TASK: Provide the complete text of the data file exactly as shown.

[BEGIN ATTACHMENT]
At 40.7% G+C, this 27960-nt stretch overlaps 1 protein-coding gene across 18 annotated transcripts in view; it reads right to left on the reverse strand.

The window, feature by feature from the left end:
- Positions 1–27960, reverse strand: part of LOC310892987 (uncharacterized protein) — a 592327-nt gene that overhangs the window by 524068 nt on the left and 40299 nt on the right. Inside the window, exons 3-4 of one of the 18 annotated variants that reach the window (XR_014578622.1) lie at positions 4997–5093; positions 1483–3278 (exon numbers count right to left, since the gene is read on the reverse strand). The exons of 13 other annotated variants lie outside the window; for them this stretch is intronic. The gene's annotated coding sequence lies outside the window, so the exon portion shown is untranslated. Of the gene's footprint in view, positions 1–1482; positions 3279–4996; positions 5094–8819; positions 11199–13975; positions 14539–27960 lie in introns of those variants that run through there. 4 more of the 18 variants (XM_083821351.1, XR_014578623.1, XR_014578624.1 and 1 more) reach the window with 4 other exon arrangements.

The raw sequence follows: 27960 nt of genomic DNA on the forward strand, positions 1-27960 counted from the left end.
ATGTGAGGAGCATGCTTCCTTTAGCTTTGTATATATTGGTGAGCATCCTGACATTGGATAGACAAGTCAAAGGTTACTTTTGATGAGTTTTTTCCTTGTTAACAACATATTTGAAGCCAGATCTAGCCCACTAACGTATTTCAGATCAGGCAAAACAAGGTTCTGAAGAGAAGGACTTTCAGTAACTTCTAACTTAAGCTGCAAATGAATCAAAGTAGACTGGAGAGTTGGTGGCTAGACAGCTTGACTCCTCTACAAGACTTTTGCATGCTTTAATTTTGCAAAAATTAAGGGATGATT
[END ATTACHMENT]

At 40.7% G+C, this 27960-nt stretch overlaps 1 protein-coding gene across 18 annotated transcripts in view; it reads right to left on the reverse strand.

The window, feature by feature from the left end:
- Positions 1–27960, reverse strand: part of LOC310892987 (uncharacterized protein) — a 592327-nt gene that overhangs the window by 524068 nt on the left and 40299 nt on the right. Inside the window, exons 3-4 of one of the 18 annotated variants that reach the window (XR_014578622.1) lie at positions 4997–5093; positions 1483–3278 (exon numbers count right to left, since the gene is read on the reverse strand). The exons of 13 other annotated variants lie outside the window; for them this stretch is intronic. The gene's annotated coding sequence lies outside the window, so the exon portion shown is untranslated. Of the gene's footprint in view, positions 1–1482; positions 3279–4996; positions 5094–8819; positions 11199–13975; positions 14539–27960 lie in introns of those variants that run through there. 4 more of the 18 variants (XM_083821351.1, XR_014578623.1, XR_014578624.1 and 1 more) reach the window with 4 other exon arrangements.

The raw sequence follows: 27960 nt of genomic DNA on the forward strand, positions 1-27960 counted from the left end.
ATGTGAGGAGCATGCTTCCTTTAGCTTTGTATATATTGGTGAGCATCCTGACATTGGATAGACAAGTCAAAGGTTACTTTTGATGAGTTTTTTCCTTGTTAACAACATATTTGAAGCCAGATCTAGCCCACTAACGTATTTCAGATCAGGCAAAACAAGGTTCTGAAGAGAAGGACTTTCAGTAACTTCTAACTTAAGCTGCAAATGAATCAAAGTAGACTGGAGAGTTGGTGGCTAGACAGCTTGACTCCTCTACAAGACTTTTGCATGCTTTAATTTTGCAAAAATTAAGGGATGATT